Back in April, I had a story on spotting undervalued spin-offs and a related blog post. Now some of those deals have popped onto the market and it’s time to reassess. Keep in mind the advice of sage fund manager John Keeley (of the Keeley Small Cap Value Fund) who said he waits to see if the spin-offs trade down for a few weeks or months. Discover Financial Services (Symbol: DFS) started trading after the July 4th holiday, marking its first appearance at $26.25. Morgan Stanley gave its shareholders one Discover share for every two MS shares they owned. It’s since slipped to under $25 on increasing volume as hoards of Morgan Stanley shareholders who have no interest in Discover have started dumping their shares. Morningstar recently gave it a 5-star rating, saying that the company has a growing business with third-party issuers and a solid debit card network, too.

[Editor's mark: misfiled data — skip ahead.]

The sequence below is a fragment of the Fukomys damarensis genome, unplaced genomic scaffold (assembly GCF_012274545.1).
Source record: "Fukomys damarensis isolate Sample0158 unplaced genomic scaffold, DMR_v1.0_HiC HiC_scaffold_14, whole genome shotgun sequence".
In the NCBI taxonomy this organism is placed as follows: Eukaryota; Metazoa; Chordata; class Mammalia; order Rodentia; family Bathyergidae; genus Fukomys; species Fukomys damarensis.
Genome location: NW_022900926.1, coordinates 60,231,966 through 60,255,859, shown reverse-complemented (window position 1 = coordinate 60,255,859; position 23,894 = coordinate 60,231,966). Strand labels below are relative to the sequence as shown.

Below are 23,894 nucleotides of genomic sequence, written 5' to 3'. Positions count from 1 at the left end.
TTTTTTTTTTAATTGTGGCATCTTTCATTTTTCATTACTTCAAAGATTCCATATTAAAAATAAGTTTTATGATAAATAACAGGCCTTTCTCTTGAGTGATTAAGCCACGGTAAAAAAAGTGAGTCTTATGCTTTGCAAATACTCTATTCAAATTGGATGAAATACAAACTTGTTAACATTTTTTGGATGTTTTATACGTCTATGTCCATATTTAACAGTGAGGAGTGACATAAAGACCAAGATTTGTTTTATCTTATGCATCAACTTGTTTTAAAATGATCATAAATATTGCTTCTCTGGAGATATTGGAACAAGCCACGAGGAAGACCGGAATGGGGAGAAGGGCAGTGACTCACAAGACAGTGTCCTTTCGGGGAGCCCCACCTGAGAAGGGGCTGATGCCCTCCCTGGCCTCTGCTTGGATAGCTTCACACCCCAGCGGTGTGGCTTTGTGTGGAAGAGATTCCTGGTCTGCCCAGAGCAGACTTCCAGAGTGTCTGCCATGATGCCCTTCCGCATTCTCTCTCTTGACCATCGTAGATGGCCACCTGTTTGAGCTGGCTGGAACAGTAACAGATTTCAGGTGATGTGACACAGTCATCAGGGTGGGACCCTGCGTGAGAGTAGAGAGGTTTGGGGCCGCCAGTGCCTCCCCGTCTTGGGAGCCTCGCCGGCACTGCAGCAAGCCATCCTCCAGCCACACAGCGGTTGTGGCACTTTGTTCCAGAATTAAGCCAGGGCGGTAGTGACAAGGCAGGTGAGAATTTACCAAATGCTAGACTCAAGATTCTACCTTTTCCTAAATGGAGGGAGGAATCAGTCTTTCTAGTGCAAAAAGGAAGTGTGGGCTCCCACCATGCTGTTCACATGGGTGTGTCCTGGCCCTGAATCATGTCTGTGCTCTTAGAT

Another spin-off mentioned back in the earlier story has also started trading. Tyco dumped its electronics and health care units on its shareholders. The healh care unit, called Covidien (COV), got off on a sorta rough note. Management told investors at a June roadshow that Covidien’s net income would decline this year as it increases spending on R&D and replaces some of the functions that had been provided by Tyco. Sales should increase 4% to 6%. Covidien opened around $43 and has since hung around that price.
Perhaps that’s because of an interesting wrinkle on Covidien that could thwart bargain hunters. Because a couple of companies in the S&P 500 Index are dropping out due to LBOs, Covidien is starting its life in the index. That’s not what typically happens to spin-offs and the pressure of index funds selling shares of a spin-off that’s not in an index is what often creates a great buying opportunity (i.e. see Discover above). Tyco Electronics (TEL), also starting life in the S&P 500, opened around $40 and is since down to $39.
I have yet to spot upcoming spin-offs from Temple-Inland (TIN) or American Standard (ASD), so keep your eyes peeled.